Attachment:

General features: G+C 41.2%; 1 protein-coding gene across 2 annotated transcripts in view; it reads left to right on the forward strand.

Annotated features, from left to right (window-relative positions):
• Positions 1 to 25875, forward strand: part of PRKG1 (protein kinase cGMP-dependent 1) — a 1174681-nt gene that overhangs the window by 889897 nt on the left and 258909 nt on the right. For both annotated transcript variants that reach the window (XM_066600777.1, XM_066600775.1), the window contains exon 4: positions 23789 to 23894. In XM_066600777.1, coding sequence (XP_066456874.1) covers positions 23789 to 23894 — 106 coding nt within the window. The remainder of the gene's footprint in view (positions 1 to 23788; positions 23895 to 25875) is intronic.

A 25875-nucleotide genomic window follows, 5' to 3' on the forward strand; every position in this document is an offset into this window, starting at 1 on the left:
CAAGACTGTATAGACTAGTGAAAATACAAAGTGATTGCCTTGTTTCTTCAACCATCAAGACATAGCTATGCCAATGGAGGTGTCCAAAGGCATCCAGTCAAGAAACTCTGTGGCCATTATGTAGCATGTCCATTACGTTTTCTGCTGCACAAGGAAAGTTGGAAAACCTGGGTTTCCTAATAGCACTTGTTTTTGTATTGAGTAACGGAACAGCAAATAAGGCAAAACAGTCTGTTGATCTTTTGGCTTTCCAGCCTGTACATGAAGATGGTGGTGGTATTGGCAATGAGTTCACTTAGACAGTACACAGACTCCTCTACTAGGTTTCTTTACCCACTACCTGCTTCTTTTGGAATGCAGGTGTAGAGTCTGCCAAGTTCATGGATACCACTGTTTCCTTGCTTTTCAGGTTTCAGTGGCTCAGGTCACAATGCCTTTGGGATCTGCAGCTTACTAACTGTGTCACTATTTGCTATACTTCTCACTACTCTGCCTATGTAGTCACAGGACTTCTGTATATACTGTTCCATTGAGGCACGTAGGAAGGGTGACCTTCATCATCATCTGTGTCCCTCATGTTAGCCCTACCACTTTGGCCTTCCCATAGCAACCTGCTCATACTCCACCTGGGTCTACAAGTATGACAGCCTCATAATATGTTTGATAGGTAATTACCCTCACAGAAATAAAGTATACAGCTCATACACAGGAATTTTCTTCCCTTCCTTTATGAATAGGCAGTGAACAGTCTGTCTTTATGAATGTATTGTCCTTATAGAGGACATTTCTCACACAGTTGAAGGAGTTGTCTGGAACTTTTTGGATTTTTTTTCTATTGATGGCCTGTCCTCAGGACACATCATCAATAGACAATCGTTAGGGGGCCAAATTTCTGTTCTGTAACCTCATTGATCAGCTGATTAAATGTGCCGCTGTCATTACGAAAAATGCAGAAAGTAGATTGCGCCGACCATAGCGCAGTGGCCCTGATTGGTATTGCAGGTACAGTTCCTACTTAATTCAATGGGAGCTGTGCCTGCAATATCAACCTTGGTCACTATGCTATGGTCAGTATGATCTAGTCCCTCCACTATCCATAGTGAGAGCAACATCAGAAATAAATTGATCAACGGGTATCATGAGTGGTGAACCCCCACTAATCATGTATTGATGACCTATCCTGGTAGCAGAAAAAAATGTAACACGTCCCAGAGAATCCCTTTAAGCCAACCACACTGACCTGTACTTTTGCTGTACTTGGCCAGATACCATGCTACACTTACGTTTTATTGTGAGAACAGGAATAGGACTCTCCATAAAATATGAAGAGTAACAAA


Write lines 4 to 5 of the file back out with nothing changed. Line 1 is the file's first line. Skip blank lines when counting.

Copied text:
A 25875-nucleotide genomic window follows, 5' to 3' on the forward strand; every position in this document is an offset into this window, starting at 1 on the left:
CAAGACTGTATAGACTAGTGAAAATACAAAGTGATTGCCTTGTTTCTTCAACCATCAAGACATAGCTATGCCAATGGAGGTGTCCAAAGGCATCCAGTCAAGAAACTCTGTGGCCATTATGTAGCATGTCCATTACGTTTTCTGCTGCACAAGGAAAGTTGGAAAACCTGGGTTTCCTAATAGCACTTGTTTTTGTATTGAGTAACGGAACAGCAAATAAGGCAAAACAGTCTGTTGATCTTTTGGCTTTCCAGCCTGTACATGAAGATGGTGGTGGTATTGGCAATGAGTTCACTTAGACAGTACACAGACTCCTCTACTAGGTTTCTTTACCCACTACCTGCTTCTTTTGGAATGCAGGTGTAGAGTCTGCCAAGTTCATGGATACCACTGTTTCCTTGCTTTTCAGGTTTCAGTGGCTCAGGTCACAATGCCTTTGGGATCTGCAGCTTACTAACTGTGTCACTATTTGCTATACTTCTCACTACTCTGCCTATGTAGTCACAGGACTTCTGTATATACTGTTCCATTGAGGCACGTAGGAAGGGTGACCTTCATCATCATCTGTGTCCCTCATGTTAGCCCTACCACTTTGGCCTTCCCATAGCAACCTGCTCATACTCCACCTGGGTCTACAAGTATGACAGCCTCATAATATGTTTGATAGGTAATTACCCTCACAGAAATAAAGTATACAGCTCATACACAGGAATTTTCTTCCCTTCCTTTATGAATAGGCAGTGAACAGTCTGTCTTTATGAATGTATTGTCCTTATAGAGGACATTTCTCACACAGTTGAAGGAGTTGTCTGGAACTTTTTGGATTTTTTTTCTATTGATGGCCTGTCCTCAGGACACATCATCAATAGACAATCGTTAGGGGGCCAAATTTCTGTTCTGTAACCTCATTGATCAGCTGATTAAATGTGCCGCTGTCATTACGAAAAATGCAGAAAGTAGATTGCGCCGACCATAGCGCAGTGGCCCTGATTGGTATTGCAGGTACAGTTCCTACTTAATTCAATGGGAGCTGTGCCTGCAATATCAACCTTGGTCACTATGCTATGGTCAGTATGATCTAGTCCCTCCACTATCCATAGTGAGAGCAACATCAGAAATAAATTGATCAACGGGTATCATGAGTGGTGAACCCCCACTAATCATGTATTGATGACCTATCCTGGTAGCAGAAAAAAATGTAACACGTCCCAGAGAATCCCTTTAAGCCAACCACACTGACCTGTACTTTTGCTGTACTTGGCCAGATACCATGCTACACTTACGTTTTATTGTGAGAACAGGAATAGGACTCTCCATAAAATATGAAGAGTAACAAA